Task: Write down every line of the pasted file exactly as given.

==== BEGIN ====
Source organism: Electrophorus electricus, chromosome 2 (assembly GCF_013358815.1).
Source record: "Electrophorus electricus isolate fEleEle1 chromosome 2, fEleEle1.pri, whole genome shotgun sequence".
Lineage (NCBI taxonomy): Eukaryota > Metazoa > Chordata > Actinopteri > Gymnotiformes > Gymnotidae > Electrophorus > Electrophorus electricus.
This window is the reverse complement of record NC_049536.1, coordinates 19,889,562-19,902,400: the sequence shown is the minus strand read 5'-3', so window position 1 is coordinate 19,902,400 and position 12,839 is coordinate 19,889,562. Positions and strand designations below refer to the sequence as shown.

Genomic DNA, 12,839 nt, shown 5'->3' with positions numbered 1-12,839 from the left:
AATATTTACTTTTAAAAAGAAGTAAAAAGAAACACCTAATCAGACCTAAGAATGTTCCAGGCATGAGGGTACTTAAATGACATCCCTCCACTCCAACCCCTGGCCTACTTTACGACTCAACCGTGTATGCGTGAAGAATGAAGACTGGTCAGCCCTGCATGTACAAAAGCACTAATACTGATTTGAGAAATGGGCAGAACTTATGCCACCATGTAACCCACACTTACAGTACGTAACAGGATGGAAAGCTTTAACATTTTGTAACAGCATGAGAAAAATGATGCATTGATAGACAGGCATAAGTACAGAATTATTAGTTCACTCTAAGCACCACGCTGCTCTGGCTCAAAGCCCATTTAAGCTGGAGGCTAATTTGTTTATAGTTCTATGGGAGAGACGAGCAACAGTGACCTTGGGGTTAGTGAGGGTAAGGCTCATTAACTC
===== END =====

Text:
Source organism: Electrophorus electricus, chromosome 2 (assembly GCF_013358815.1).
Source record: "Electrophorus electricus isolate fEleEle1 chromosome 2, fEleEle1.pri, whole genome shotgun sequence".
Lineage (NCBI taxonomy): Eukaryota > Metazoa > Chordata > Actinopteri > Gymnotiformes > Gymnotidae > Electrophorus > Electrophorus electricus.
This window is the reverse complement of record NC_049536.1, coordinates 19,889,562-19,902,400: the sequence shown is the minus strand read 5'-3', so window position 1 is coordinate 19,902,400 and position 12,839 is coordinate 19,889,562. Positions and strand designations below refer to the sequence as shown.

Genomic DNA, 12,839 nt, shown 5'->3' with positions numbered 1-12,839 from the left:
AATATTTACTTTTAAAAAGAAGTAAAAAGAAACACCTAATCAGACCTAAGAATGTTCCAGGCATGAGGGTACTTAAATGACATCCCTCCACTCCAACCCCTGGCCTACTTTACGACTCAACCGTGTATGCGTGAAGAATGAAGACTGGTCAGCCCTGCATGTACAAAAGCACTAATACTGATTTGAGAAATGGGCAGAACTTATGCCACCATGTAACCCACACTTACAGTACGTAACAGGATGGAAAGCTTTAACATTTTGTAACAGCATGAGAAAAATGATGCATTGATAGACAGGCATAAGTACAGAATTATTAGTTCACTCTAAGCACCACGCTGCTCTGGCTCAAAGCCCATTTAAGCTGGAGGCTAATTTGTTTATAGTTCTATGGGAGAGACGAGCAACAGTGACCTTGGGGTTAGTGAGGGTAAGGCTCATTAACTC